text of HB258 twice, I do not see anything "socialist" about it.
In fact, it looks more like "Libertarian/Free Market Shooting
Ranges," to me. More on why to follow...
HB 258, crafted by a
well-intentioned but misguided group of citizens, gives state money (read:
taxpayer funds) to shooting ranges. Though all of us want to make certain
shooting ranges stay open, this is not the solution. Any new expenditure of
state funds will only serve to increase the size of government, something most
gun owners oppose.
AS: The phrase
"misguided group of citizens" is what gave me cause to investigate
this situation myself. Gary Marbut of the Montana Shooting Sports Association
is the one who crafted this bill, along with his Liberty Minded allies. Gary
Marbut has "crafted" 30 pieces of pro gun legislation, seen them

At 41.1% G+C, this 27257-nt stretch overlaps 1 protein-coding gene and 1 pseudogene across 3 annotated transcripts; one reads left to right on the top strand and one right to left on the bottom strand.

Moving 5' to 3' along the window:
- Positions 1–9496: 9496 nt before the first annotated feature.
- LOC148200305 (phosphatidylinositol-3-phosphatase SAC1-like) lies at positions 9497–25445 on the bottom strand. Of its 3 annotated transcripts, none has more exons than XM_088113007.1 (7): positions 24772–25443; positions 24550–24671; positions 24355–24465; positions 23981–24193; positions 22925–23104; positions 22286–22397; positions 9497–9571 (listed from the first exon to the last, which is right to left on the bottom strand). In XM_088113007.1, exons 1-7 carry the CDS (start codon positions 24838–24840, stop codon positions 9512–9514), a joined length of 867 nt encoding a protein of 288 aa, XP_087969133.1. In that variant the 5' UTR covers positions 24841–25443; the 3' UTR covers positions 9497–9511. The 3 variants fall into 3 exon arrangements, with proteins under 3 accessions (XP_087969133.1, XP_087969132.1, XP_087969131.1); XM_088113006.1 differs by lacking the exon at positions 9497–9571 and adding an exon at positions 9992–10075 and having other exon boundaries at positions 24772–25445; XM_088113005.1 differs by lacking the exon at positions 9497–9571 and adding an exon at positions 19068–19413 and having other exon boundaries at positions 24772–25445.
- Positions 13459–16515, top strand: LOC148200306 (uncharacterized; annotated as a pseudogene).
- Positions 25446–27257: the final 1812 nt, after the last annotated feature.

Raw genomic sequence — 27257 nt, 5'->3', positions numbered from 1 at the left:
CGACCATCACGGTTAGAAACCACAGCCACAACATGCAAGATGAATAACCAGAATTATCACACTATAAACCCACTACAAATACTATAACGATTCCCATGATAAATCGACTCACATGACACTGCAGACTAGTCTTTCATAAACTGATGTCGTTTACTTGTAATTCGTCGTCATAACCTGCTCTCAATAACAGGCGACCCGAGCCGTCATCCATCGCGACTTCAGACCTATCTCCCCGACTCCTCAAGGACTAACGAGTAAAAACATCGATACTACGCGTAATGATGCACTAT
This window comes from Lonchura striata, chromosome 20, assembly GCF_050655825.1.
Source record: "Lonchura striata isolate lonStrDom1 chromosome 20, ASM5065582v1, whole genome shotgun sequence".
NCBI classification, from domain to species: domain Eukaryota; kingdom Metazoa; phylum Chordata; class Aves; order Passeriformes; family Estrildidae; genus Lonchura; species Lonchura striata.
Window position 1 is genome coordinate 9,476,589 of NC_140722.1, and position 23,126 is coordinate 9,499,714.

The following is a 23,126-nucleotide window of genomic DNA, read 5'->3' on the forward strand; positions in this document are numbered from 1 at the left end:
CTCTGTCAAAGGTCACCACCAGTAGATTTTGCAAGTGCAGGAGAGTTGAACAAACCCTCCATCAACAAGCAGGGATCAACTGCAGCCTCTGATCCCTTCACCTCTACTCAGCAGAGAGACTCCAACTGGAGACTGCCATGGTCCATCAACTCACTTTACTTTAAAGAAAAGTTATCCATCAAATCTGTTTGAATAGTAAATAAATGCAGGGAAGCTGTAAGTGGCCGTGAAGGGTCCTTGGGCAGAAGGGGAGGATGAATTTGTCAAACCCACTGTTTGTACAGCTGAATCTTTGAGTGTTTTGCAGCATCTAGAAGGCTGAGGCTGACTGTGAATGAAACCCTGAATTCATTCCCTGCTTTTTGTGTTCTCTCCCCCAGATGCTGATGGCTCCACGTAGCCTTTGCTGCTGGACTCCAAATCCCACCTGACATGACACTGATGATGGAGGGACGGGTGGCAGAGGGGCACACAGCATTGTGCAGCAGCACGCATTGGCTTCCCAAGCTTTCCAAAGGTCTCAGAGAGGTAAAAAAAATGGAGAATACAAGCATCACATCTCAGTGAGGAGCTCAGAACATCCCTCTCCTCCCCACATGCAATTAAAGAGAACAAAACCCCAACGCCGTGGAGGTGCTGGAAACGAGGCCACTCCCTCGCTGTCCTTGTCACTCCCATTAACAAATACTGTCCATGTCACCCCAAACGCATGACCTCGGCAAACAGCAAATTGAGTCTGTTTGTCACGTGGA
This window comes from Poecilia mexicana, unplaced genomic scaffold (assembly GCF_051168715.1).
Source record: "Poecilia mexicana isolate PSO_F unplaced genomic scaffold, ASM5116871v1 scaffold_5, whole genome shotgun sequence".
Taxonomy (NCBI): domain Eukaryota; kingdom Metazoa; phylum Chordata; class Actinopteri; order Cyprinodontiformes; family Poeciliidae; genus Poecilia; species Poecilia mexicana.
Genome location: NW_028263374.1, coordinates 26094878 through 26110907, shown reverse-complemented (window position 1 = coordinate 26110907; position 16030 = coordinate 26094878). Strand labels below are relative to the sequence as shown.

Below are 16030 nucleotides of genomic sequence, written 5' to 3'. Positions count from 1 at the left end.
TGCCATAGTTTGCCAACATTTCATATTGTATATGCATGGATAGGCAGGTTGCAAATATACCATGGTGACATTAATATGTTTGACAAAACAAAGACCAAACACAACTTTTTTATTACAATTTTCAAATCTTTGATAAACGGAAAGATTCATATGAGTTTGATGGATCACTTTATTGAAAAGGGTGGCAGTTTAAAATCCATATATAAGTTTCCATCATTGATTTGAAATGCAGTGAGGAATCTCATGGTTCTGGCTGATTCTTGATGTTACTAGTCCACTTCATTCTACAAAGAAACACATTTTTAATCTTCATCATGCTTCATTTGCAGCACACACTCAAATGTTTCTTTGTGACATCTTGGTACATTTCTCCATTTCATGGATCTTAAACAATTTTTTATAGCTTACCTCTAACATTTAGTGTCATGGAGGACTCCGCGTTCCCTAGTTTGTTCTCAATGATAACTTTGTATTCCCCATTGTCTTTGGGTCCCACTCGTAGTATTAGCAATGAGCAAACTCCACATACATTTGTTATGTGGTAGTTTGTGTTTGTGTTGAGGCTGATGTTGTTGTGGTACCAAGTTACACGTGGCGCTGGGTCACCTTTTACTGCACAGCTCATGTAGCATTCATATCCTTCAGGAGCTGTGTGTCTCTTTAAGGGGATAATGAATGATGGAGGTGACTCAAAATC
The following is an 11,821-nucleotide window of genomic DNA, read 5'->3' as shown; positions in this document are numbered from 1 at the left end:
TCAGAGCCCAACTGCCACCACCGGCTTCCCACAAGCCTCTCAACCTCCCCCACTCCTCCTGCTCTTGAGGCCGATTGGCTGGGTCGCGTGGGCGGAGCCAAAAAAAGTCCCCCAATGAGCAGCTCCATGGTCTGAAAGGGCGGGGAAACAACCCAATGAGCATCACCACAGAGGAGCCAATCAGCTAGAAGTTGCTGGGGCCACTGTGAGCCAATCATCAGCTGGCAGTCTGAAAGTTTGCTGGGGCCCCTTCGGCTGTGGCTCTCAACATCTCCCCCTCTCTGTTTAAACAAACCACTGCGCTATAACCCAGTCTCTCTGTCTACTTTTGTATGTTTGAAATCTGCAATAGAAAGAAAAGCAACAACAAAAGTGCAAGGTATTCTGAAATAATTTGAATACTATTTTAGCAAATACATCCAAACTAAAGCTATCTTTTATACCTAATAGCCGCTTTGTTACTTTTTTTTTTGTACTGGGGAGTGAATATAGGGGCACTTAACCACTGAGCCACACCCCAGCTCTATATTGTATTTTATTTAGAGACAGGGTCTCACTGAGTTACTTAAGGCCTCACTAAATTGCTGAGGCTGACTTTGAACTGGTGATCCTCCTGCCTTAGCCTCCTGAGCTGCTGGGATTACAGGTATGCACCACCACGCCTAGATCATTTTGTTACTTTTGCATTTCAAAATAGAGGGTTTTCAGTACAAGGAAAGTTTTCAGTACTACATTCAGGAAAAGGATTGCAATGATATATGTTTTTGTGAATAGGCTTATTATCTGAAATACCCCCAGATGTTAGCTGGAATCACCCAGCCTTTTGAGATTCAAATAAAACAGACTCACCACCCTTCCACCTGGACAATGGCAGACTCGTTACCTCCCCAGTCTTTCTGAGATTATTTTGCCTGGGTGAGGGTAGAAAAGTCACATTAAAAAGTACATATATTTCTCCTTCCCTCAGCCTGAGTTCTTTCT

through to completion into law, and done so -- like many who work for the
cause -- in lieu of his own personal finances, lifestyle, personal time, etc. More
on Mr. Marbut and MSSA down below, please read it.
NOTE: Montana has
one of the best Shooting Range Protection Acts in the nation -- and the
"misguided citizens" to whom GOA is referring are the same citizens
who WROTE that bill and lobbied it into LAW that other states have copied.
Gary Marbut would not put his 20 year lobbying experience to use to
cut his own throat. (I wish we could clone him in mass quantities and
distribute the clones to every state in America.)
AS: GOA says the
bill "gives state money (read: taxpayer funds) to shooting ranges."
This is not so, not in the spirit in which is it written. No taxpayer monies
are used for this program -- unless you count any money as "taxpayer
money." It's all hunter license fee dollars (nobody is required to buy a
hunting license, so it's not a tax, it's a user fee -- the best way to manage,
well, anything. If only our entire society was run on user fees...).
AS: HB 258 shifts the funding source for the shooting range